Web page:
James Cameron’s The Abyss is a sci-fi epic but presented many production challenges that could have prevented the director from creating Avatar 2. Set in 1994, The Abyss unfolds as an underwater adventure where a crew of divers encounters a dangerous alien species. While receiving optimistic reviews from viewers and critics, Cameron’s The Abyss earned a decent box office return of $90 million against a budget of $47 million. Additionally, the science fiction drama also got four Oscar nominations and even won the Academy Award for Best Visual Effects.


Considering how James Cameron conceived the foundational idea for the film when he was 17 and came up with a full-fledged script over the years using concepts and filming lessons from shooting films like Aliens, The Abyss‘ critical and commercial success was not surprising. Following the completion of The Abyss‘ script, even its filming process was no less fascinating and awe-inspiring. However, beyond its spectacle and sense of wonder, The Abyss‘ shooting was marred with many challenges and conflicts, especially because nearly 40% of it was filmed underwater.

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The Abyss Nearly Put Cameron Off Water Movies Forever

A character reaching out to touch a water alien in The Abyss

Besides technical glitches involving leaks in the main tank where the movie was shot, The Abyss‘ cast had to endure grueling underwater filming sessions. Reportedly, there were times when actors like Mary Elizabeth Mastrantonio and Ed Harris even broke down because of The Abyss‘ intense filming requirements and Cameron’s dictatorial directing style. During the shooting of an underwater sequence, Cameron had a brush with doom when his tank ran out of oxygen, and he had to punch a safety diver in the face to swim his way to the top. So many unforeseeable pitfalls were enough to nearly put James Cameron off water movies.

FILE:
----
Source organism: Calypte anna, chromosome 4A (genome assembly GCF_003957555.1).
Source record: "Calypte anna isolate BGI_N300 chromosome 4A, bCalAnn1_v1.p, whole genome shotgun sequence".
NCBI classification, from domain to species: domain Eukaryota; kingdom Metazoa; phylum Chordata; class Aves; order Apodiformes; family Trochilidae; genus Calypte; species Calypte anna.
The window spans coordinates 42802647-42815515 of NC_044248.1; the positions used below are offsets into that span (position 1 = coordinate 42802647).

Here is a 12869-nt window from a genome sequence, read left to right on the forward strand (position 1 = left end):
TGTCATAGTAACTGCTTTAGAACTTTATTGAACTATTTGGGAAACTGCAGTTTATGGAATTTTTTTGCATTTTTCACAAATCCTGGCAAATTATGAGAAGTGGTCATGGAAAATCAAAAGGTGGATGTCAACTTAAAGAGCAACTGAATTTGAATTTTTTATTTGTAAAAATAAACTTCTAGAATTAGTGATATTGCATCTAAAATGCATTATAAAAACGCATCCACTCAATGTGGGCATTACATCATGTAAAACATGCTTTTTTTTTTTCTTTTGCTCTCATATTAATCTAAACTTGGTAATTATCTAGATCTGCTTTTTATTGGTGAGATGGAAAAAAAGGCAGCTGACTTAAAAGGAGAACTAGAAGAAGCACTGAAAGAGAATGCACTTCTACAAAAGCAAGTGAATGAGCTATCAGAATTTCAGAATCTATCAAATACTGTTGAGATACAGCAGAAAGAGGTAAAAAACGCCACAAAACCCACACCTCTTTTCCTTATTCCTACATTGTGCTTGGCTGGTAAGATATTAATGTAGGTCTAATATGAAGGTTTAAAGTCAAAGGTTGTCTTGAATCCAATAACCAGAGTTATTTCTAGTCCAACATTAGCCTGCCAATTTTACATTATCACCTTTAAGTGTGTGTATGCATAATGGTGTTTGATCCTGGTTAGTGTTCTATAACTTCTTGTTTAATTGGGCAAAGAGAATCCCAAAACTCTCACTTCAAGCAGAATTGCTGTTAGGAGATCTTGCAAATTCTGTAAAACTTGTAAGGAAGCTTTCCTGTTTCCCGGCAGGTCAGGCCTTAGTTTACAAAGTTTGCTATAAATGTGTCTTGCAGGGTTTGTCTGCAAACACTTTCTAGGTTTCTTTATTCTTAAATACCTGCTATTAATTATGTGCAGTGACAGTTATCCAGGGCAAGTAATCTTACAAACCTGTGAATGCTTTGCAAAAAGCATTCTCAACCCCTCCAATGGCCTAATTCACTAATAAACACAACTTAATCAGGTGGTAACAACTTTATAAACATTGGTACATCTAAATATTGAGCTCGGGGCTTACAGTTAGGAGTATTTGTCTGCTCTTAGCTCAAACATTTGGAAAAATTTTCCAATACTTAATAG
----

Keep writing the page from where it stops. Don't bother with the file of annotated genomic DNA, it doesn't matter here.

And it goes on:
It is also believed that James Cameron pushed so many boundaries during The Abyss‘ filming that it affected his marriage with producer Gale Anne Hurd and led to their divorce when the film was in pre-production. Looking back at his experience, James Cameron even quoted (via Ian Blair’s Underwater in The Abyss), “I knew this was going to be a hard shoot, but even I had no idea just how hard. I don’t ever want to go through this again.” Given how filming The Abyss was such a terrible episode for everyone involved, it is surprising that it did not kill the auteur’s obsession with water.

Why Cameron Is Still Obsessed With Water (Despite The Abyss)

Water-centric scenes from James Cameron's The Abyss and Avatar 2

From his feature directorial debut Piranha II: The Spawning to his blockbuster record-shattering sequel Avatar 2, nearly every James Cameron movie has an element of wetness. By making a solo voyage to the Challenger Deep of the Mariana Trench in a submarine in 2012, the director further nailed down how much he admires the oceans. In an interview, James Cameron explained his undying love for the planet’s water bodies by recounting how it traces back to his childhood. He recalled how he spent thousands of hours underwater, watching reefs degrade and the oceans suffer.

By creating movies like Avatar 2 that portray the beauty of the vast deep blue waters, he hopes to “make people feel connected to the ocean,” and maybe even “make them think a little bit.” He wants his movies to inspire change and coerce audiences to protect and preserve “this wonderful, beautiful, amazing thing that we have right here on planet Earth.” Therefore, while James Cameron might have been a little too ambitious with his vision of depicting water in movies like The Abyss and Avatar 2, his heart was always in the right place.

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